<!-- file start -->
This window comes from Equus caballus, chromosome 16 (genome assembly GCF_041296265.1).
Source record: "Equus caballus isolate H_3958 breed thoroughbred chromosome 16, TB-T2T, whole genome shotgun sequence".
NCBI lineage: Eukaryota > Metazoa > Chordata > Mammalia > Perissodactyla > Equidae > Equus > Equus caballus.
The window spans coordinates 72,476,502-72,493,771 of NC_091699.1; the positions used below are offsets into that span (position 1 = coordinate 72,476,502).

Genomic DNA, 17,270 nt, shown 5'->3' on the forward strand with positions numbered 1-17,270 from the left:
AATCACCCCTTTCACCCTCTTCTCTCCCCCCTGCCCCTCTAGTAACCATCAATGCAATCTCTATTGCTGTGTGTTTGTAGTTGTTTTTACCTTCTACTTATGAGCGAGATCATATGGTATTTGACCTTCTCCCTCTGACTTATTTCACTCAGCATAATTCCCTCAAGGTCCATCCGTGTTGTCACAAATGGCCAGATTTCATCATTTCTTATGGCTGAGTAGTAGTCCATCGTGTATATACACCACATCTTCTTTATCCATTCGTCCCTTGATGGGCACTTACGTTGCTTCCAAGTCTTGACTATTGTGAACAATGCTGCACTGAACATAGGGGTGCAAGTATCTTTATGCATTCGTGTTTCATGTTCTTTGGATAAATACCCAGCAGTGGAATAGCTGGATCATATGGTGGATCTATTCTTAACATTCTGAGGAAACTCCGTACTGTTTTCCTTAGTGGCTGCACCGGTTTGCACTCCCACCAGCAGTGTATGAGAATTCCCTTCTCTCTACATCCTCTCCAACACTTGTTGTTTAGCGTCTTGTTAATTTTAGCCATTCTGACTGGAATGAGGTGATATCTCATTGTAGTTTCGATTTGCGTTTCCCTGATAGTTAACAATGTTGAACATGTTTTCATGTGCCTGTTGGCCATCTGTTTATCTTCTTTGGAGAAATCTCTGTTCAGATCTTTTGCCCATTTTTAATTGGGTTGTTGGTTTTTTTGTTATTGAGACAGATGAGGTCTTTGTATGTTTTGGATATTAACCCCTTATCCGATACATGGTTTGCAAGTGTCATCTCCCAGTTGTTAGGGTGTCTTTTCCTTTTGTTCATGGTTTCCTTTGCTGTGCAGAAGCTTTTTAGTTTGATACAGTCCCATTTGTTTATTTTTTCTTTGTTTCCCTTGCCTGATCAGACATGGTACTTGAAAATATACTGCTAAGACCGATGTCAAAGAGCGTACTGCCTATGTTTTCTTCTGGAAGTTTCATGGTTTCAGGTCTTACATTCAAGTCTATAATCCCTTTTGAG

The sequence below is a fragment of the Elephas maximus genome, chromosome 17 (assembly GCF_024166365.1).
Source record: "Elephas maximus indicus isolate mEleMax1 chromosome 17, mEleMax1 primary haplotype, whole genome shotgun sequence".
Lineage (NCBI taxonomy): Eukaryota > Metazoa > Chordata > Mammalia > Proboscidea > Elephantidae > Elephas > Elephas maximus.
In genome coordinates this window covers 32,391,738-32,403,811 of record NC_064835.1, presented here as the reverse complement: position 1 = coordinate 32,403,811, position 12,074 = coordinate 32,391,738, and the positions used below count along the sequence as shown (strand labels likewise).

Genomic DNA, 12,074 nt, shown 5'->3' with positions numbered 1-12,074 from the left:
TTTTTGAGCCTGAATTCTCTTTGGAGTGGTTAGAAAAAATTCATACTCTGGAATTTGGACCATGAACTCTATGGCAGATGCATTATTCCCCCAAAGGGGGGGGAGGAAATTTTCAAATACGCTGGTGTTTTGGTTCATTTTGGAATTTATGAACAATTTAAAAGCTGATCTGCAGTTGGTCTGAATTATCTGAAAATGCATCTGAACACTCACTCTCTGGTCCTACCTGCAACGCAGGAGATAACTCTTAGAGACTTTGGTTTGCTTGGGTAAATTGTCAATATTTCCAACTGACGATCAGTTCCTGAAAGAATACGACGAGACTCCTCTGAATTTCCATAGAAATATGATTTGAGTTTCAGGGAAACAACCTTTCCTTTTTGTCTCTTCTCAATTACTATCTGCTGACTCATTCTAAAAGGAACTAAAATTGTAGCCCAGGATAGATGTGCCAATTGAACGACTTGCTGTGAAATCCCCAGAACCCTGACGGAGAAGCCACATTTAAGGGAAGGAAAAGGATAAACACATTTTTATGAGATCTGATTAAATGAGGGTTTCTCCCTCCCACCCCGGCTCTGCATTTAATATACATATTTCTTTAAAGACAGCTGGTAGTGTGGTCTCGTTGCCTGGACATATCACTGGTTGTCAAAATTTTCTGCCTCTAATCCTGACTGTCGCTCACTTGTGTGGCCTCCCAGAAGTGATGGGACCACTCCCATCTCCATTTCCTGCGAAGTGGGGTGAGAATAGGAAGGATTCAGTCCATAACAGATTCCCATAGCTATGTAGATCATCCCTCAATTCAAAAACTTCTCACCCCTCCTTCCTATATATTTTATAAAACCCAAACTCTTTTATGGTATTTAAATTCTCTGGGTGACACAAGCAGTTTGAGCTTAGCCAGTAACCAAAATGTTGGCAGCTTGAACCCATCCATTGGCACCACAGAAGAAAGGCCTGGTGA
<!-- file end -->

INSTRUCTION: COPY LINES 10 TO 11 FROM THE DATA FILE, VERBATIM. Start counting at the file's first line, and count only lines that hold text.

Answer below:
In genome coordinates this window covers 32,391,738-32,403,811 of record NC_064835.1, presented here as the reverse complement: position 1 = coordinate 32,403,811, position 12,074 = coordinate 32,391,738, and the positions used below count along the sequence as shown (strand labels likewise).

Genomic DNA, 12,074 nt, shown 5'->3' with positions numbered 1-12,074 from the left: